A little over a year now since she had come to Sunnydale with her daughter, hoping a new home and a new start would calm some of the turmoil in their lives. It could have been anywhere, really; there was a town in South Carolina that had sounded intriguing, and other opportunities as well, but the gallery here had been a good match with the settlement she had gotten from Hank, and in the end the choice had been made mainly on the basis of convenience. The results were mixed, at best. She had worked hard for her independence, and Buffy had made friends her first day at the new school, the same friends who now constituted almost the entirety of her social life ...
Joyce sighed. There, the first small thorn of doubt in the optimistic rose garden she had tried to grow here. That school, so open and spacious and charming Spanish Colonial, that bizarre school and the repugnant little man who ran it (and how in God's name could wild dogs have killed the first principal in his own office?) ... Less than a tenth of the rumors that came out of that place were even remotely credible, but what kind of suburban school could generate such an inexhaustible font of urban legends?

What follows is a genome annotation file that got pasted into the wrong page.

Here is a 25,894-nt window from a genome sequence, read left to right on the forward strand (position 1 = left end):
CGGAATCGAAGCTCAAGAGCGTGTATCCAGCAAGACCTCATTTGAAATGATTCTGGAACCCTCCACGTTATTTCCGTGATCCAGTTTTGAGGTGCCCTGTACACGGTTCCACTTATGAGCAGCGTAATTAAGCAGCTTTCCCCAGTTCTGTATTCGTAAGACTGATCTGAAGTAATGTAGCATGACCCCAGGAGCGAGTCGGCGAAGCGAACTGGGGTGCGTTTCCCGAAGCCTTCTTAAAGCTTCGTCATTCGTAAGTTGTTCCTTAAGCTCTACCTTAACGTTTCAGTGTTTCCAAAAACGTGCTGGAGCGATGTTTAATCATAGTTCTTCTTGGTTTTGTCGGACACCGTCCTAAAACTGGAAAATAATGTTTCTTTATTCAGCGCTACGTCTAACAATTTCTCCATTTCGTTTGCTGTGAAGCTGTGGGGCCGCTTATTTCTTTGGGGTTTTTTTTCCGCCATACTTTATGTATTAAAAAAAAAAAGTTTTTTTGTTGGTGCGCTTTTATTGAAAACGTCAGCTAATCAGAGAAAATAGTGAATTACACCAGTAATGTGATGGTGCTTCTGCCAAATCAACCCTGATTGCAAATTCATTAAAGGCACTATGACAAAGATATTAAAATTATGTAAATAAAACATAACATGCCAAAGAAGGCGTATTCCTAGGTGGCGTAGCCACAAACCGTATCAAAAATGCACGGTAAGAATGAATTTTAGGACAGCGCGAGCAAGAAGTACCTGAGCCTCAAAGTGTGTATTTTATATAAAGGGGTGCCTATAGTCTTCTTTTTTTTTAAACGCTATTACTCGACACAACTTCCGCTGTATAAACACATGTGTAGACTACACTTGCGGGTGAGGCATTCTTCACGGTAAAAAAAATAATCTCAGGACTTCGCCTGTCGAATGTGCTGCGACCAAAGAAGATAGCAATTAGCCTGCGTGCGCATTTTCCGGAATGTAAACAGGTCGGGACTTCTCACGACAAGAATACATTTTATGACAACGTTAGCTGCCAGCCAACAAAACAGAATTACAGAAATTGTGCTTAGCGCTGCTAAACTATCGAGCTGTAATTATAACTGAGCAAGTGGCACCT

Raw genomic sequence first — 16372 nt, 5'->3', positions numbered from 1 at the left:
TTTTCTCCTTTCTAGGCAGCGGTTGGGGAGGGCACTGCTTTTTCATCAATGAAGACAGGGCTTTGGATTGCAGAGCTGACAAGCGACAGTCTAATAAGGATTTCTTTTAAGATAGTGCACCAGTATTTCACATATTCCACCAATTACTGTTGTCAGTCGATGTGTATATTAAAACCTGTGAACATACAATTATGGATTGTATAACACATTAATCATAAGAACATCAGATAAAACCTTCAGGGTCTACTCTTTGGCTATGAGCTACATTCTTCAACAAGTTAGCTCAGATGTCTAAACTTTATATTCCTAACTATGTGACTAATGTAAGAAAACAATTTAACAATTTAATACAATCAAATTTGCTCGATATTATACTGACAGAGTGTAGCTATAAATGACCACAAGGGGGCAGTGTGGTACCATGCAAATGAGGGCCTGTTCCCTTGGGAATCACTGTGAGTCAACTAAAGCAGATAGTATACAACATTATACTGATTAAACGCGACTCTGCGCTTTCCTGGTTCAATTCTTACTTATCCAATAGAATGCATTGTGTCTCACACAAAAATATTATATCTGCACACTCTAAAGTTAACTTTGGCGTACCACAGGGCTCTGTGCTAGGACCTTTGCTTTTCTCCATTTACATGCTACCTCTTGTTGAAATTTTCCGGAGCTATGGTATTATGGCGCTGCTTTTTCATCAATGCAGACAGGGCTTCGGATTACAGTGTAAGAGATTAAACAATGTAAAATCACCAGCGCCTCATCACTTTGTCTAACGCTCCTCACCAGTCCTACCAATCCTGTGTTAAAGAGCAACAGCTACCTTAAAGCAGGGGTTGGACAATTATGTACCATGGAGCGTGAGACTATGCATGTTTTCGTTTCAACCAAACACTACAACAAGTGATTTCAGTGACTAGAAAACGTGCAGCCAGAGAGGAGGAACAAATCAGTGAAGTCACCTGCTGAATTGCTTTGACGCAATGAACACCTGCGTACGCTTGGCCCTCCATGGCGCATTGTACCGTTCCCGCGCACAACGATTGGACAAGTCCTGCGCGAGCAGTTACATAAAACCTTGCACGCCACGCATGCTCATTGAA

And the students who had befriended her daughter, what a strange collection they were. Cordelia Chase was in many ways the kind of person Buffy had been at Hemery, but her arrogance and acid tongue made her difficult to tolerate; and, when you came right down to it, she and Buffy didn't really seem to like each other that much, so why were they so frequently together? It was difficult to understand, but in a way it made sense, teenagers lived in a different world and this was just further evidence of the fact.